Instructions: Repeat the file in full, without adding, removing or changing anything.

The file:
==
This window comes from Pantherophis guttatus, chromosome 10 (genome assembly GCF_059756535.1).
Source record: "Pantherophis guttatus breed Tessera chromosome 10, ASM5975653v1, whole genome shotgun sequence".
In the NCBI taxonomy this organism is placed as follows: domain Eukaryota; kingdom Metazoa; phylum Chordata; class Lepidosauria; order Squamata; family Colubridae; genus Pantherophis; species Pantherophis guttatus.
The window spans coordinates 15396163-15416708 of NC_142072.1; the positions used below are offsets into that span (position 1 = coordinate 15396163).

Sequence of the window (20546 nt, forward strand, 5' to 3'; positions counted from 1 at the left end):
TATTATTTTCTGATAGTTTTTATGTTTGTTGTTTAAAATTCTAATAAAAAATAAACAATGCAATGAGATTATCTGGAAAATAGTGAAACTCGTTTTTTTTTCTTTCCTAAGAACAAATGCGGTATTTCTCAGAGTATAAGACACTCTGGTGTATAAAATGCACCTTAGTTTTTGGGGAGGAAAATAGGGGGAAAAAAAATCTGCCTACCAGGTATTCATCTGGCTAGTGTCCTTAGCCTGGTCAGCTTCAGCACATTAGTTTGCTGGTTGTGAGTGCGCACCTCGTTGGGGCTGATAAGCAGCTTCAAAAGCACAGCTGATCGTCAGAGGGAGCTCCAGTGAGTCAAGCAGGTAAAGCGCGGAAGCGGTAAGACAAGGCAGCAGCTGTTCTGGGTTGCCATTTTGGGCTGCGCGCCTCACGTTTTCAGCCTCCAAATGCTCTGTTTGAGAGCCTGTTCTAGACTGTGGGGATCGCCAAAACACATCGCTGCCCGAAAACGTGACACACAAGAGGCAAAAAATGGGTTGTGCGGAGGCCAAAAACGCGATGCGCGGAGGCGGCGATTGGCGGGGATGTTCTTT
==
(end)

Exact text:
This window comes from Pantherophis guttatus, chromosome 10 (genome assembly GCF_059756535.1).
Source record: "Pantherophis guttatus breed Tessera chromosome 10, ASM5975653v1, whole genome shotgun sequence".
In the NCBI taxonomy this organism is placed as follows: domain Eukaryota; kingdom Metazoa; phylum Chordata; class Lepidosauria; order Squamata; family Colubridae; genus Pantherophis; species Pantherophis guttatus.
The window spans coordinates 15396163-15416708 of NC_142072.1; the positions used below are offsets into that span (position 1 = coordinate 15396163).

Sequence of the window (20546 nt, forward strand, 5' to 3'; positions counted from 1 at the left end):
TATTATTTTCTGATAGTTTTTATGTTTGTTGTTTAAAATTCTAATAAAAAATAAACAATGCAATGAGATTATCTGGAAAATAGTGAAACTCGTTTTTTTTTCTTTCCTAAGAACAAATGCGGTATTTCTCAGAGTATAAGACACTCTGGTGTATAAAATGCACCTTAGTTTTTGGGGAGGAAAATAGGGGGAAAAAAAATCTGCCTACCAGGTATTCATCTGGCTAGTGTCCTTAGCCTGGTCAGCTTCAGCACATTAGTTTGCTGGTTGTGAGTGCGCACCTCGTTGGGGCTGATAAGCAGCTTCAAAAGCACAGCTGATCGTCAGAGGGAGCTCCAGTGAGTCAAGCAGGTAAAGCGCGGAAGCGGTAAGACAAGGCAGCAGCTGTTCTGGGTTGCCATTTTGGGCTGCGCGCCTCACGTTTTCAGCCTCCAAATGCTCTGTTTGAGAGCCTGTTCTAGACTGTGGGGATCGCCAAAACACATCGCTGCCCGAAAACGTGACACACAAGAGGCAAAAAATGGGTTGTGCGGAGGCCAAAAACGCGATGCGCGGAGGCGGCGATTGGCGGGGATGTTCTTT